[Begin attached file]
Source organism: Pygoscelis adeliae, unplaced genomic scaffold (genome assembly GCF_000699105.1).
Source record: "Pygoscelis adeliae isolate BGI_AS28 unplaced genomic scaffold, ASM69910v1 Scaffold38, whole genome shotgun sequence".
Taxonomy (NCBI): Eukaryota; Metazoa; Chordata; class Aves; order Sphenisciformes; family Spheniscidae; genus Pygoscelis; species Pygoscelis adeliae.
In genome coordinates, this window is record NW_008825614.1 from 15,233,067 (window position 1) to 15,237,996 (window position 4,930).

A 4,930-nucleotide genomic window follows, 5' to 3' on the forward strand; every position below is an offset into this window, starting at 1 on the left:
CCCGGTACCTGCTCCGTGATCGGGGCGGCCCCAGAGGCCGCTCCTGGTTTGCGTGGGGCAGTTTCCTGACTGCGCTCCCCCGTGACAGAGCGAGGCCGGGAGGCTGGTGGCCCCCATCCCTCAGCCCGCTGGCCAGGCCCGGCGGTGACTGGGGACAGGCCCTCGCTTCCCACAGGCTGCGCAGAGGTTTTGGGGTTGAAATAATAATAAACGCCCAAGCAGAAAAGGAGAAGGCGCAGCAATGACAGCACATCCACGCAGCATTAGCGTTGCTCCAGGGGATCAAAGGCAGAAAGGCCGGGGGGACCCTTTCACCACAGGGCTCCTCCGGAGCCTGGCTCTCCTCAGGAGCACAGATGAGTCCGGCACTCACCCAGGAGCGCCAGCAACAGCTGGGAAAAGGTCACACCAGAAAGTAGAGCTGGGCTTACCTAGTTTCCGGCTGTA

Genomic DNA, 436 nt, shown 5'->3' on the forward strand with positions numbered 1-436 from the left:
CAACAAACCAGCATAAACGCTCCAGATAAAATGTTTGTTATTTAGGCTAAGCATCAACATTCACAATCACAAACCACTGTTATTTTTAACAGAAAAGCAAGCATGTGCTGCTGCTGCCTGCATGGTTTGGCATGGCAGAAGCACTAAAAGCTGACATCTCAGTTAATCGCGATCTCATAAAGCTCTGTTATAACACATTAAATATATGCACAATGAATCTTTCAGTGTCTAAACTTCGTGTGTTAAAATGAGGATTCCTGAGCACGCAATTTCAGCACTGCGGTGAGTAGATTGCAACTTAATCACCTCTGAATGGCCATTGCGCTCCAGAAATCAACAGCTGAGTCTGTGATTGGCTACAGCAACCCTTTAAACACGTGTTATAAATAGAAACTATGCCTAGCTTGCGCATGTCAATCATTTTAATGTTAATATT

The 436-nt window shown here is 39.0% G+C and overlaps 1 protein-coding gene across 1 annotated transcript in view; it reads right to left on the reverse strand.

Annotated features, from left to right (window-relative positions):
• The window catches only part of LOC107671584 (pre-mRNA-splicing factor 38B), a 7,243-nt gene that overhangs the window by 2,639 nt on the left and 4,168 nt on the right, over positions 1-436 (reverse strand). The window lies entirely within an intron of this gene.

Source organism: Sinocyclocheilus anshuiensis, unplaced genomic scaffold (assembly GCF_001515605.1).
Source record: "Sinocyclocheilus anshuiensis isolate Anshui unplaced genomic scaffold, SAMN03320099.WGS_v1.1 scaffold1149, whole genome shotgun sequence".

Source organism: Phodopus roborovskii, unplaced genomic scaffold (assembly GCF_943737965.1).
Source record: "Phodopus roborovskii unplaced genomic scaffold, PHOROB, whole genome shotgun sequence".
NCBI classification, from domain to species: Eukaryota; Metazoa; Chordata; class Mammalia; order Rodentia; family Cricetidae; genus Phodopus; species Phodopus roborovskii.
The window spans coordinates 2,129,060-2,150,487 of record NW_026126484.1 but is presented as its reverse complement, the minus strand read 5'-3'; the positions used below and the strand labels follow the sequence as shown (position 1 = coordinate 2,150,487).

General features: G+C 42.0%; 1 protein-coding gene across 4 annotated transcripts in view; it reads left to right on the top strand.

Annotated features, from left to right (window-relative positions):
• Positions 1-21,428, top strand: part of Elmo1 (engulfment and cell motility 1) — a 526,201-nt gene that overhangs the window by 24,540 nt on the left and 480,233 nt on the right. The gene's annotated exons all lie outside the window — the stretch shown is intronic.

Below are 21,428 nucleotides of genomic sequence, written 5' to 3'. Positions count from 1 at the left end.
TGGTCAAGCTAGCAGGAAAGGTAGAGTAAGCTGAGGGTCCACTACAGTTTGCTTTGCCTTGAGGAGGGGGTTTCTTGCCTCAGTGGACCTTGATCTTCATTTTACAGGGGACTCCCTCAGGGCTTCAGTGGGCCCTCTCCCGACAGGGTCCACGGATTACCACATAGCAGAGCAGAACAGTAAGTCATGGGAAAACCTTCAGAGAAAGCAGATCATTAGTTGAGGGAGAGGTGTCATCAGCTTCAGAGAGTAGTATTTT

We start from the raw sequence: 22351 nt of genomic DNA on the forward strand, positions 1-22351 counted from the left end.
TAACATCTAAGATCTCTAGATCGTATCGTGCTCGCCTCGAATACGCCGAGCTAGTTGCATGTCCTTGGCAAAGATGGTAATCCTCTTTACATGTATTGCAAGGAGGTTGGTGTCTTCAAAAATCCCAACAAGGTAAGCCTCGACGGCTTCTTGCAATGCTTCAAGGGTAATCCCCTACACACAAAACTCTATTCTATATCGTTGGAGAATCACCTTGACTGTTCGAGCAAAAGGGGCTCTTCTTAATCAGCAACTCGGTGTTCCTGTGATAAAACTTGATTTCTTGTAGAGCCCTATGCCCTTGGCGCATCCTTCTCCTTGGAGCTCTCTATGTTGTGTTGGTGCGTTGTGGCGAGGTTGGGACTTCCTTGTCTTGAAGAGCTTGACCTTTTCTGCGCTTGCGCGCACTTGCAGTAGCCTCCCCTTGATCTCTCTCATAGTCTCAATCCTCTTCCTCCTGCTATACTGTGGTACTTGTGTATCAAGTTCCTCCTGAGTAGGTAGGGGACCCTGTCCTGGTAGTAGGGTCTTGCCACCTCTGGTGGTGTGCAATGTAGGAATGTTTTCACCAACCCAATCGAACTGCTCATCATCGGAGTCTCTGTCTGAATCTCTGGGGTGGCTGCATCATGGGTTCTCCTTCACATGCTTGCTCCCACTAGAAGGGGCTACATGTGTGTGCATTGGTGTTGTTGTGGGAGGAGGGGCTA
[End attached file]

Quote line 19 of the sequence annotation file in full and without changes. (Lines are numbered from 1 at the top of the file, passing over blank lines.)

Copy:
Annotated features, from left to right (window-relative positions):